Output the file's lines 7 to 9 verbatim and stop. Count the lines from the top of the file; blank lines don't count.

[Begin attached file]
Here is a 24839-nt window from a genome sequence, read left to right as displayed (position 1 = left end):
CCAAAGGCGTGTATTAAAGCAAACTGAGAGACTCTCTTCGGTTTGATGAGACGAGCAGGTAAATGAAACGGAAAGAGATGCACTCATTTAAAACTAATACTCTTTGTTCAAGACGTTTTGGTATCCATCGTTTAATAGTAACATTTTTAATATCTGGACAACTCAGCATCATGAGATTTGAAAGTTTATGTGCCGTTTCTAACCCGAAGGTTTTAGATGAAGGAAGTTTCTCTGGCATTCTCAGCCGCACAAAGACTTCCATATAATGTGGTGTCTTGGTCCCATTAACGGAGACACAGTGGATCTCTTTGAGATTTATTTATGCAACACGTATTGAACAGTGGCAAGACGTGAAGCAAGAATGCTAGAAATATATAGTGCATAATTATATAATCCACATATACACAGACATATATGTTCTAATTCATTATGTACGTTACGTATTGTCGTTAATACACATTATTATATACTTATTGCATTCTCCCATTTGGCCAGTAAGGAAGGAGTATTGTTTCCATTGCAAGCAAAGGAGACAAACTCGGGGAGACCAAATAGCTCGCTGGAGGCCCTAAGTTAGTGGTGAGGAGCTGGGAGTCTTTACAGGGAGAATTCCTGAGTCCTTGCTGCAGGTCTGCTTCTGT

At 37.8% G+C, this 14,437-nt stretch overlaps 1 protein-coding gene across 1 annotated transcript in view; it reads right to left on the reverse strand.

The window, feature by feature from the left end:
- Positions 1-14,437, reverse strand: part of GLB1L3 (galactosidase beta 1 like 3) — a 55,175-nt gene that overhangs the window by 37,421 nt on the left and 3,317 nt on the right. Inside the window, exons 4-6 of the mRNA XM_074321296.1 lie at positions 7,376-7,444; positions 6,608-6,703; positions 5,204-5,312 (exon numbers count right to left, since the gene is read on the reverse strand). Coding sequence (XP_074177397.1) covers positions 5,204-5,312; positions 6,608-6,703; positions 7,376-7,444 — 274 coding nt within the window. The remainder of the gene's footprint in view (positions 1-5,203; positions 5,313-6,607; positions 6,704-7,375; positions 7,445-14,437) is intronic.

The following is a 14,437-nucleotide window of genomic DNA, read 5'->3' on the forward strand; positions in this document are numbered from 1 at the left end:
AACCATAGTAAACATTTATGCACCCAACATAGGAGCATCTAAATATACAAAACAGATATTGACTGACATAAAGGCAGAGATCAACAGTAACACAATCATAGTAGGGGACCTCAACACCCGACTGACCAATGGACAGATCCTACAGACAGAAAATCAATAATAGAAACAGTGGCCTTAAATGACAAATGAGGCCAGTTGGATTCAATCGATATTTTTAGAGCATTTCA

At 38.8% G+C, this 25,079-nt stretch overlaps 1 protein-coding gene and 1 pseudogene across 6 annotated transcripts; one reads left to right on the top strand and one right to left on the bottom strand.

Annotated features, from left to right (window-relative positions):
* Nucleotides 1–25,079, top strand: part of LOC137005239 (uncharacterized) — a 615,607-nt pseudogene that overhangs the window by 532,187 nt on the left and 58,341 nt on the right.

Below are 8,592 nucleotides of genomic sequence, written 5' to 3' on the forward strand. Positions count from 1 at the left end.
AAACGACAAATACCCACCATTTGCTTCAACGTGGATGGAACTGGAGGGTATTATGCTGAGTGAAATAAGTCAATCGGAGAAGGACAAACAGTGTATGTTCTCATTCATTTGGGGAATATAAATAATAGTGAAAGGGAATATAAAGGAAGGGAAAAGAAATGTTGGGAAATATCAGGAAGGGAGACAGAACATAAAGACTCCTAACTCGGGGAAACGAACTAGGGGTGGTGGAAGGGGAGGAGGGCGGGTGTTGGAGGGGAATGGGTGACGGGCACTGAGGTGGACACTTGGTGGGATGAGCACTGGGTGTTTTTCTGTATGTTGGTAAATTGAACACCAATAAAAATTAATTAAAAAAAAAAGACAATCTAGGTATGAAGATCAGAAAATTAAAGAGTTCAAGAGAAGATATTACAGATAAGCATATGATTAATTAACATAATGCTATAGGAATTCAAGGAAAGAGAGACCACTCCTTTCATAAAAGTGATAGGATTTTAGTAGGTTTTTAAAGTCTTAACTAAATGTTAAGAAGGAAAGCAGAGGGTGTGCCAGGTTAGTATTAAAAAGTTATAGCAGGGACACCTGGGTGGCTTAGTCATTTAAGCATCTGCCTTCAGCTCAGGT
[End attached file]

AACCATAGTAAACATTTATGCACCCAACATAGGAGCATCTAAATATACAAAACAGATATTGACTGACATAAAGGCAGAGATCAACAGTAACACAATCATAGTAGGGGACCTCAACACCCGACTGACCAATGGACAGATCCTACAGACAGAAAATCAATAATAGAAACAGTGGCCTTAAATGACAAATGAGGCCAGTTGGATTCAATCGATATTTTTAGAGCATTTCA

At 38.8% G+C, this 25,079-nt stretch overlaps 1 protein-coding gene and 1 pseudogene across 6 annotated transcripts; one reads left to right on the top strand and one right to left on the bottom strand.

Annotated features, from left to right (window-relative positions):